Pennsylvania’s newest voting innovation – online absentee ballot applications at votesPA.com/ApplyAbsentee – had nearly 4,300 voters using the system in the first week.
“The success of letting people apply online for an absentee ballot proves that Pennsylvanians want voting to be more accessible,” said Governor Wolf. “This was an important next step to modernize our elections, and I hope it encourages more voters to participate in our democracy.”
In August 2015, Governor Wolf launched online voter registration, which has been similarly popular. More than 1.4 million applicants have used the site to apply for new voter registration or update an existing registration. Until last week, Pennsylvania voters could only apply on paper for an absentee ballot and then wait to receive it in the mail.
The timesaving online absentee ballot application is especially welcome given the tight time limits mandated by the 1937 Pennsylvania Election Code, Governor Wolf noted.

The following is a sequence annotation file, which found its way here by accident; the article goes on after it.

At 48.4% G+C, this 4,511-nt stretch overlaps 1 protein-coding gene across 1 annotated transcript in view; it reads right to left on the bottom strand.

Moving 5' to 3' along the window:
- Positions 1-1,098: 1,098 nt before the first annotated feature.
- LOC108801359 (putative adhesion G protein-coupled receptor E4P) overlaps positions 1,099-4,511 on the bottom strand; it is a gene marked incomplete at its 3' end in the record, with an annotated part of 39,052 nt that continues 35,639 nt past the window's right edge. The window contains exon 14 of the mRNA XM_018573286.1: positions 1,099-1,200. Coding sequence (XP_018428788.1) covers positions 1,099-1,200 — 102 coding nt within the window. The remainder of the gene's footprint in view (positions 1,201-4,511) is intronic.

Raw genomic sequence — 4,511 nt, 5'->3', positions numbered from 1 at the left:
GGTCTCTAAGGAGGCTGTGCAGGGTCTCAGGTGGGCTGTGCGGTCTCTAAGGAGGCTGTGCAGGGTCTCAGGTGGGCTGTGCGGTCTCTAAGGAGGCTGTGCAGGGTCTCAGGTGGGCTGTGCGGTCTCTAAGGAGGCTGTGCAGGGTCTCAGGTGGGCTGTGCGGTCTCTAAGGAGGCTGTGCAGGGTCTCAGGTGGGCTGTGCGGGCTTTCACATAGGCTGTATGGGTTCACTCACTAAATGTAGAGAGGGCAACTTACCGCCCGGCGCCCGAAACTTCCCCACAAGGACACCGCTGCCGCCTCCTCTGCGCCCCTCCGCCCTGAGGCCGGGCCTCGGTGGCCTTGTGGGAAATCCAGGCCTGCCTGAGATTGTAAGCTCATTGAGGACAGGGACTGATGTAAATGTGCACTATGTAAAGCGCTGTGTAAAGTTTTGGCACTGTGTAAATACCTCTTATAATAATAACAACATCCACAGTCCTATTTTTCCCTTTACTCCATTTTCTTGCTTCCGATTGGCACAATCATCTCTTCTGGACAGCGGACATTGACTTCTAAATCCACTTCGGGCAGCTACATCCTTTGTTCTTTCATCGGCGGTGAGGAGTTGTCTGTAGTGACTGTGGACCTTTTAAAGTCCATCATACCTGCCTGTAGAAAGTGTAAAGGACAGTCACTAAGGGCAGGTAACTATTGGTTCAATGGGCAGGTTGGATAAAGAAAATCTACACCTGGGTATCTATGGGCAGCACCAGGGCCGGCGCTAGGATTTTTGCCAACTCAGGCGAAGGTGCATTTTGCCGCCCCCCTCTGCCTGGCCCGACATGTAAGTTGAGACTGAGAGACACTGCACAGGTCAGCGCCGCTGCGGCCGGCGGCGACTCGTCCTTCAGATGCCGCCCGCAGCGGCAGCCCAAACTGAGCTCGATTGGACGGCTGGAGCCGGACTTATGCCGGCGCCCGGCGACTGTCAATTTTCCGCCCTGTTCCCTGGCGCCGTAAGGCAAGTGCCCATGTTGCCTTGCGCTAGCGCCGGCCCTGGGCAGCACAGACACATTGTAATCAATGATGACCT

The deadline to apply for an absentee ballot is one week before the election, or 5 p.m. Tuesday, Oct. 29, this year. The deadline for county election offices to receive voted absentee ballots is just three days later, on the Friday before the election. This year that deadline is 5 p.m. Nov. 1.
Online applications are forwarded directly to the appropriate county for processing. Absentee voters must still mail or hand-deliver their voted ballot to their county election office. The Department of State urges voters to apply for their absentee ballot as soon as possible, so they can receive and return it well ahead of the deadline.
“I’m delighted at how quickly and eagerly Pennsylvanians embraced this innovation,” Acting Secretary of State Kathy Boockvar said. “The department is committed to finding ways we can make the voting process more convenient and accessible for all eligible voters.”
The online application is currently available to all domestic Pennsylvania voters. It will be opened to military and overseas voters in 2020. Online applications require a PennDOT driver’s license or ID number. The Department of State is planning an update, also in 2020, that will allow applicants without a PennDOT number to use the online system.
In Pennsylvania, absentee ballots may be cast by voters with illnesses or disabilities, voters who will be away from their home municipality on business on Election Day, and Pennsylvania college students attending out-of-state colleges or universities, among others.